A person in sales who doesn’t meet his annual quota gets a bad annual review and a smaller paycheck. A dairy manager who sells all of his manure to the local crop growers doesn’t have a choice of having a “bad” sales year. If he doesn’t sell enough product, he’s got a potential environmental catastrophe on his hands.
Of course, while all those potential crazy scenarios are going on, someone still has to figure out how the bills are going to get paid with the razor-thin margins our industry has been dealing with over the last half decade.
The reason I point this out is simple. When I’m visiting farms in my current profession, I’ll often talk with a dairy manager who’s letting the job “get to him.” I see people get caught up in “could have, should have, and would have” scenarios all too often, instead of saying, “At the time of my decision, I looked at the information in front of me and chose to go down path B. We’re going down path B, get on the bus, keep your arms inside, and let’s get moving.”
When we are giving off an image of waffling and lethargy, it becomes very difficult for a manager or owner to carry themselves with the right balance of confidence and compassion that’s needed to successfully run a dairy. Yes, our employees must absolutely know that we genuinely care about them as individuals, but at the same time, there needs to be no doubt as to who is in charge. There needs to be no question that the leaders are competent, experienced, and driving the bus in the right direction.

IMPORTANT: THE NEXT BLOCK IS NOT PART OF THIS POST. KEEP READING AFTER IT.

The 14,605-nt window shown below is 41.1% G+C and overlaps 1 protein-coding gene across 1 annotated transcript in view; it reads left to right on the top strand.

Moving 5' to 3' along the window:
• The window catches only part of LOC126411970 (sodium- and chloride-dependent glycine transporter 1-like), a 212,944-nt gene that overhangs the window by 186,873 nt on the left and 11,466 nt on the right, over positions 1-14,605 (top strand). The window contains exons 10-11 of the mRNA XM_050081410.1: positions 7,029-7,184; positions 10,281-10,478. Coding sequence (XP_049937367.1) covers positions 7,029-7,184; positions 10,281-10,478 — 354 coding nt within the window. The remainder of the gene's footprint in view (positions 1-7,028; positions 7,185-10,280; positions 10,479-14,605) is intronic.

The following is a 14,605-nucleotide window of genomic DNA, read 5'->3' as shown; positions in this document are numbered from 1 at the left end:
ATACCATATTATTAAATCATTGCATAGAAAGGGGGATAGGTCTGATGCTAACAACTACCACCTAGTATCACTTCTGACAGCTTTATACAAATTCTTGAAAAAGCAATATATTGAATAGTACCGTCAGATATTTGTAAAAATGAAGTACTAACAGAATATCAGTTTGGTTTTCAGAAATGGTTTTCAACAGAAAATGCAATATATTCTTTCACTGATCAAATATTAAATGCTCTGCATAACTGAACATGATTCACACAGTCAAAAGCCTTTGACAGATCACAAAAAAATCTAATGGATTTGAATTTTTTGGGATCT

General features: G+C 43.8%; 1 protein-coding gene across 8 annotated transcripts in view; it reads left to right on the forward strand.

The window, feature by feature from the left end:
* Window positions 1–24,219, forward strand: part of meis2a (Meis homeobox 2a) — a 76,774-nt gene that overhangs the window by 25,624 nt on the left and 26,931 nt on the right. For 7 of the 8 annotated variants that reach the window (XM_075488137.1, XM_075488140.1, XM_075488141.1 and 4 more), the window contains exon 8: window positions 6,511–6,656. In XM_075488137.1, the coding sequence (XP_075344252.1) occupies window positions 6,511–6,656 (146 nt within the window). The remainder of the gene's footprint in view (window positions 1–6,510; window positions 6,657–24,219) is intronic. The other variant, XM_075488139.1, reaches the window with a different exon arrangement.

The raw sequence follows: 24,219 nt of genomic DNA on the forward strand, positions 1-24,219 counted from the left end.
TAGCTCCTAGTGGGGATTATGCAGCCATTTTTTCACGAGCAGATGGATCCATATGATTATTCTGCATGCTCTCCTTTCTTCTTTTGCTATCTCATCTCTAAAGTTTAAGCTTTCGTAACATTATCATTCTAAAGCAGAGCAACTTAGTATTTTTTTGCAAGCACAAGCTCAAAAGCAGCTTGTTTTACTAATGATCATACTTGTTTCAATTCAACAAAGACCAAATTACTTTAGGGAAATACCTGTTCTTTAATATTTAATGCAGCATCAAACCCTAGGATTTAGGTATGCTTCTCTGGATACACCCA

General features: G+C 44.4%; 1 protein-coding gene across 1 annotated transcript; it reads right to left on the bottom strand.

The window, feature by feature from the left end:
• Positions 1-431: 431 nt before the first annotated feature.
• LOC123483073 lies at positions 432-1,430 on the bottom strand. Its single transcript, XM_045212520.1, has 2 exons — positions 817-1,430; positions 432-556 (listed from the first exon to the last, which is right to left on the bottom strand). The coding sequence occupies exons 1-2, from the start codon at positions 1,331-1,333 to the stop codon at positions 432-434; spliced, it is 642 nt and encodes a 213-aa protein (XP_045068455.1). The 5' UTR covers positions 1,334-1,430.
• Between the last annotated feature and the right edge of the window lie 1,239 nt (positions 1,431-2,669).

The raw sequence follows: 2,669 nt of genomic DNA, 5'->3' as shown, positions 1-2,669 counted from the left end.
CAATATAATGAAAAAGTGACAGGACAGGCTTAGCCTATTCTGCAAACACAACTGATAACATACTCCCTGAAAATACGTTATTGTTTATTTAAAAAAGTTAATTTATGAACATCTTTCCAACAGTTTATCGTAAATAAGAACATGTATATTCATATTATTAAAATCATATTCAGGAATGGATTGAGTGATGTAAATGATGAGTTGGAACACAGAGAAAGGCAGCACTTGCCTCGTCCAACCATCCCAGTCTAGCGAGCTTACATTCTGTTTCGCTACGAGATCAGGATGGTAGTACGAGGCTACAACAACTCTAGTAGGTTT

Hone your skills
I see this all too often in younger dairy managers — and understandably so. If you’re out of college a few years or if you’re farming with your parents like you’ve done your whole life, it can be really difficult to get your mind around just how tough dairying is. As a result, it’s really easy to let a “bad” decision wreck your confidence.
A person for whom the dairy is their world may not realize that the other 45 decisions they made that day were “good” decisions and allow themselves to celebrate those 45 little victories. So you missed the chance to lock-in soybean meal at a low price — oh well. Evaluate the decision and move on. Your night shift lead milker just quit . . . that stinks . . . life is going to be tougher for a few weeks. You know what’s going to happen when we get the new night supervisor trained? You’ll have to make a decision as to whether to pull cotton out of the diet . . . hopefully, you make the right call. Keep learning and keep growing.
This is the world we live in, a constant state of trying to portray confidence and competence while we’re dealing with the 200 decisions that have to be made that day. Even on the good days, we make the right call on 75% of them.
Dairying is really hard — and will continue to get harder. For most people, a day at the helm of a commercial dairy would feel like being Barney the Purple Dinosaur going up against Godzilla in a street brawl. However, we can take a measure of solace in knowing that the sun will rise and the sun will set tomorrow, and we’re not alone. Every dairy manager went through the same learning curve.
We can learn from our mistakes, carry ourselves with confidence, and learn to (almost) embrace the crazy events that we face on our dairies.